World Wide Web of Geotechnical Engineers - Hall of Fame

Arthur Casagrande

(1902 - 1981)

Used with permission from John Wiley & sons, New York

The Man

Arthur Casagrande was born on August 28, 1902 in Austria. He came to the United States in 1926 and settled for good. He worked at the Bureau of Public Roads and as a Research Assistant under Terzaghi at MIT. He was the "right hand" of Terzaghi for several years and made, or contributed to making, the fundamental developments of Soil Mechanics. He later became a Professor of Soil Mechanics. He also served the profession as the President of the ISSMFE in 1960's.


Professor Casagrande started the Soil Mechanics program at Harvard University in 1932. This has been the model for all other programs that came later.

Many of his students were inpired by Casagrande and entered the field of Soil Mechanics; these men have later become the creators of the Geotechnical Engineering field as we know it today. His work at Harvard that spans some four decades has produced numerous publications. The list of his students (see the reference below) is like the "Who's Who" list of geotechnical engineering. I'm proud to see the names of both my MS advisor (Soydemir) and PhD advisor (Janbu) among Casagrande's students. Indirectly, Casagrande touched my life, too.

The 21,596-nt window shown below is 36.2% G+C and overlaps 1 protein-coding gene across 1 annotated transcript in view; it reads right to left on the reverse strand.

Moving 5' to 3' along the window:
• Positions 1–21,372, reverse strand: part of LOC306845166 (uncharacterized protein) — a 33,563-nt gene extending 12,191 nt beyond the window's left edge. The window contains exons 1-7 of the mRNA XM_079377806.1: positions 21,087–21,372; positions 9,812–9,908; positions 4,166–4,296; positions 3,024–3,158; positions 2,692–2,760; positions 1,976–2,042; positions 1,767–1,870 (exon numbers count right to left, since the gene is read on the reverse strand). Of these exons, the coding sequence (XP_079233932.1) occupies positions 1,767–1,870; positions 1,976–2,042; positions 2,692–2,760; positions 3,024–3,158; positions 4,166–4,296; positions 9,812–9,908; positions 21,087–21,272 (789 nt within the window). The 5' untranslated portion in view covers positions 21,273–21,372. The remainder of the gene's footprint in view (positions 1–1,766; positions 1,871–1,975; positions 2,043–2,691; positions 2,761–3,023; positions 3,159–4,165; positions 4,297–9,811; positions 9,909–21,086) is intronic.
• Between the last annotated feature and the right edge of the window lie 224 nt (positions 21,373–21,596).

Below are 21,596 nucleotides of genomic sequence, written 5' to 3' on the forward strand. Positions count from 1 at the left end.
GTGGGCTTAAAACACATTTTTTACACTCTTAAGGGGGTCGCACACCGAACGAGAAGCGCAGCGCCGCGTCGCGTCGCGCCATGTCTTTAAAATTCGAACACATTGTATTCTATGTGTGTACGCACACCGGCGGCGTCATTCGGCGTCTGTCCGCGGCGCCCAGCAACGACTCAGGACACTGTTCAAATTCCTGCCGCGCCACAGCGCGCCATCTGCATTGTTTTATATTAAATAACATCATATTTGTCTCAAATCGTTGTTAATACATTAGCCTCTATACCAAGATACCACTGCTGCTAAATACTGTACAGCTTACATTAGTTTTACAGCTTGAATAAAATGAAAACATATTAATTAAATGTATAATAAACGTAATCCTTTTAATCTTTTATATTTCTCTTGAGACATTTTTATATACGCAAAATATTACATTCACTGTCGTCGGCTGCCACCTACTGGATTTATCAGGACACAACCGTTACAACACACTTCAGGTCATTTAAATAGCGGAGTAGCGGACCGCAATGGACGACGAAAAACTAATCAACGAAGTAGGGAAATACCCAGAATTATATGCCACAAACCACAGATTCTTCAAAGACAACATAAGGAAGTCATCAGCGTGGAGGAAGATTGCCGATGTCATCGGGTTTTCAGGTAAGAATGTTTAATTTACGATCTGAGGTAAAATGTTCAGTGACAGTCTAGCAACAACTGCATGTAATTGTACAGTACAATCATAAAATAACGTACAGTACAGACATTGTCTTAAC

Being a pioneer, professor Casagrande worked on the fundamental problems of Soil Mechanics, such as soil classification, seepage through earth, and shear strength. It is safe to assume that the "A-Line" on the plasticity chart is after "Arthur."

Most geotechnical engineers, the writer included, haven't seen half as many dams he worked on. To honor his lasting contributions to this area of geotechncial engineering his former students have created "Embankment-Dam Engineering -- the Casagrande Volume" (Wiley, 1974).


Casagrande's contributions to the profession were recognized by giving him the honors of Rankine Lecturer by the Institution of Civil Engineers (UK), and Terzaghi Lecturer by American Society of Civil Engineers. He was also the first recipient of the Terzaghi Award from ASCE. He authored more than one hundred research papers and reports -- on great many subjects, from frost heave to dynamic loading and everything in between.

by Mete Oner

Professor of Civil and Environemental Engineering
214B Engineering South
Oklahoma State University
Stillwater, OK 74078

The contribution by Edgard G. A. Arduino is gratefully acknowledged.

© Copyright Mete Oner, 1997